So it is with elements of interpersonal relationship, or the spiritual patterns and dynamics underlying life — they are there but buried until your attention is attracted by something at the very edge of your field of perception — something coughs — and you turn and it stands forth and you see.
Spiritual path involves a lifelong process of clearing and simplifying, lifting out reality from all that buries and obscures it, allowing what is real to emerge and truth to appear. This develops peace, even at the same time as it usually provokes resistance and opposition. When you make truth appear, things start snarling and upheaving. Still you press on.
Back in the day, my first washing machine was a twin-tub (yours too?). How they worked was by twin compartments, one being a spin-dryer, the other a large tank for washing. The washtub had flattish rotary vanes built into one wall to agitate the water. You put in the water with a hose provided — either your own hot water from the get-go or else it had its own incorporated heater, which took awhile. You chucked in the soap as it filled. It drained off into your sink using the same hose, I think — I can't clearly remember now. Must have done.
Anyway, there you were with a big tub of soapy water with your washing in, and at some point you turned on the rotary vanes and the whole lot started churning round and round. Then came the phenomenon I call "socks in the washing". Sometimes there'd be a thing you inadvertently put in that should not be there — a non-dye-fast garment rapidly turning everything blue/purple/pink, or a pair of cashmere socks that should have been handwashed. As the washing churned around, if you were watchful you could spot the item you wanted to remove and snatch it out as it went by.
And again, this is the same with interpersonal dynamics, the things that catch your attention as life churns around. Every now and then something comes to the fore and you get the chance to pluck it out of the mix — if you don't it submerges again, but it continues to work its alchemy, staining your whole life airforce blue. If you see what I mean.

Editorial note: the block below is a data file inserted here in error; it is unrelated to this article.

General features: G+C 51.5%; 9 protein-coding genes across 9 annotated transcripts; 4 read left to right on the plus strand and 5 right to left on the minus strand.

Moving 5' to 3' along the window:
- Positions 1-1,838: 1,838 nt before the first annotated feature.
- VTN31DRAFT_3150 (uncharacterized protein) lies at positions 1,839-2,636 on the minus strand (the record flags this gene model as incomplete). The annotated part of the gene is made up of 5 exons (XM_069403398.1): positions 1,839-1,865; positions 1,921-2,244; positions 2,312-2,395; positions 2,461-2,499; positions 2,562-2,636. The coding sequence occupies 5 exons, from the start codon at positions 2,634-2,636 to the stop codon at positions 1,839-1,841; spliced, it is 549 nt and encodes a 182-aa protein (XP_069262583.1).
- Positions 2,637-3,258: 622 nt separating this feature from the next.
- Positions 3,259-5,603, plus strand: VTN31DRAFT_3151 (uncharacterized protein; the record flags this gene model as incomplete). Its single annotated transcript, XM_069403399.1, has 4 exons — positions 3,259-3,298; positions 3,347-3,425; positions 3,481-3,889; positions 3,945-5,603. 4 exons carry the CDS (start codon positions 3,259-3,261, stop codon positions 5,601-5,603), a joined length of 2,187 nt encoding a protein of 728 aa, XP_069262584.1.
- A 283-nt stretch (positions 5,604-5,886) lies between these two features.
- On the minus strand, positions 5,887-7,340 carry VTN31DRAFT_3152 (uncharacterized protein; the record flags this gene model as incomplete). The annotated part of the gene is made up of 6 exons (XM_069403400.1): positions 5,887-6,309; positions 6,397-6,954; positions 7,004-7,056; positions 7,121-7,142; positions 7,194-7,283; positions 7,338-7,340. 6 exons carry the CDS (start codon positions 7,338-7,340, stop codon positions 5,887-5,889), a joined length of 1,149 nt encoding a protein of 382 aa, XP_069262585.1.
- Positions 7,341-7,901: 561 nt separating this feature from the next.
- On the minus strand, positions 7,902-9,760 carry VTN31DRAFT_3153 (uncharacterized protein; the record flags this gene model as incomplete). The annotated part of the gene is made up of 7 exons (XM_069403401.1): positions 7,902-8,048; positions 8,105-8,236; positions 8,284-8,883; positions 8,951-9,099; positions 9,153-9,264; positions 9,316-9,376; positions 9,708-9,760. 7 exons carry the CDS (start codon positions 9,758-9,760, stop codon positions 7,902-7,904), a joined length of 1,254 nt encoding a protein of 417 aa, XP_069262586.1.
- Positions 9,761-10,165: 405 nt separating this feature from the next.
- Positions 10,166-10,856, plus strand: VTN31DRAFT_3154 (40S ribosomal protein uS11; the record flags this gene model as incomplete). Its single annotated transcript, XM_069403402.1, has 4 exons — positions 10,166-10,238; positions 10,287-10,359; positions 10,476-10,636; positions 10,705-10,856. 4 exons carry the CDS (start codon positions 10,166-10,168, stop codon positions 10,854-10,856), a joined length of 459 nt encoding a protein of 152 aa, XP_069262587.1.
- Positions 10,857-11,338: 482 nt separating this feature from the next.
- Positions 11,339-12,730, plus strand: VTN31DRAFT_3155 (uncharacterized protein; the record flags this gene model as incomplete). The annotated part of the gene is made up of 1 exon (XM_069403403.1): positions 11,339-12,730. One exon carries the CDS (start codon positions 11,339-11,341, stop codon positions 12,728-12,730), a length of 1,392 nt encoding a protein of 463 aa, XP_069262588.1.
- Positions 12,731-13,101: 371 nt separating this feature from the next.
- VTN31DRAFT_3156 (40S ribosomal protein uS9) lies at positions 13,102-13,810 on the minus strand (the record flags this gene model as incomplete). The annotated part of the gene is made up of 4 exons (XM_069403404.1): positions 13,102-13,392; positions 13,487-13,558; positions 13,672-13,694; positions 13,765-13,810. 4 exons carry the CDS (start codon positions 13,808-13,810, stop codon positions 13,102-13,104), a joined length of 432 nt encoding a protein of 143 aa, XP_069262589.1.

And something I'm becoming aware of, as I watch the sheep loom in and out of the fog and the socks emerge and disappear in the churning washing of my life, is (or should that be are?) the voices of dominance and submission.
I notice the ones who like to say "No!" in a strident tone (just as an integral part of their regular conversation), the ones whose transactions are bully-or-be-bullied, the ones who put you down once they gain confidence, the ones who shut you down or shut you out, who scold you and humiliate you, who get you where they want you, who turn away in scorn from you, the ones who understand conversation as thesis-antithesis-synthesis. Or proposal-antagonism-struggle-loss/victory. I notice the authoritarian note in the voice and the corresponding meekness of uncertainty, in the same person.
In myself, I notice the desire to say, "I started it / lead it / thought of it / said it first."
I don't like it in myself, the harsh voice of dominance, laying down the way-it-is, sounding impatient. I don't like it when I catch in others the meekness of submission, when someone rolls over and shows you their jugular vein as a plea for mercy because they think you're winning, because your knowledge/skill/power is superior.
There's something jangly in these interactions, commonplace as they are. Seeing them offers the chance to subtract some socks from the washing.
And then, also: "I'd go a little further up the mountain, if I were you," advises the inner sage. "Say less, be a little less mixed in. Watch more. Volunteer your opinion less. Walk the quiet tracks."
"The ancient masters were subtle, mysterious, profound, responsive.
The depth of their knowledge is unfathomable,
all we can do is describe their appearance.
Watchful, like men crossing a winter stream.
Alert, like men aware of danger.
Courteous, like visiting guests.
Yielding, like ice about to melt.
Simple, like uncarved blocks of wood.
Hollow, like caves.
Opaque, like muddy pools.
Who can wait quietly while the mud settles?
Who can remain still until the moment of action?
Observers of the Tao do not seek fulfilment.
Not seeking fulfilment, they are not swayed by desire for change."
(Tao Te Ching Ch 15, tr. Gia-fu Feng and Jane English)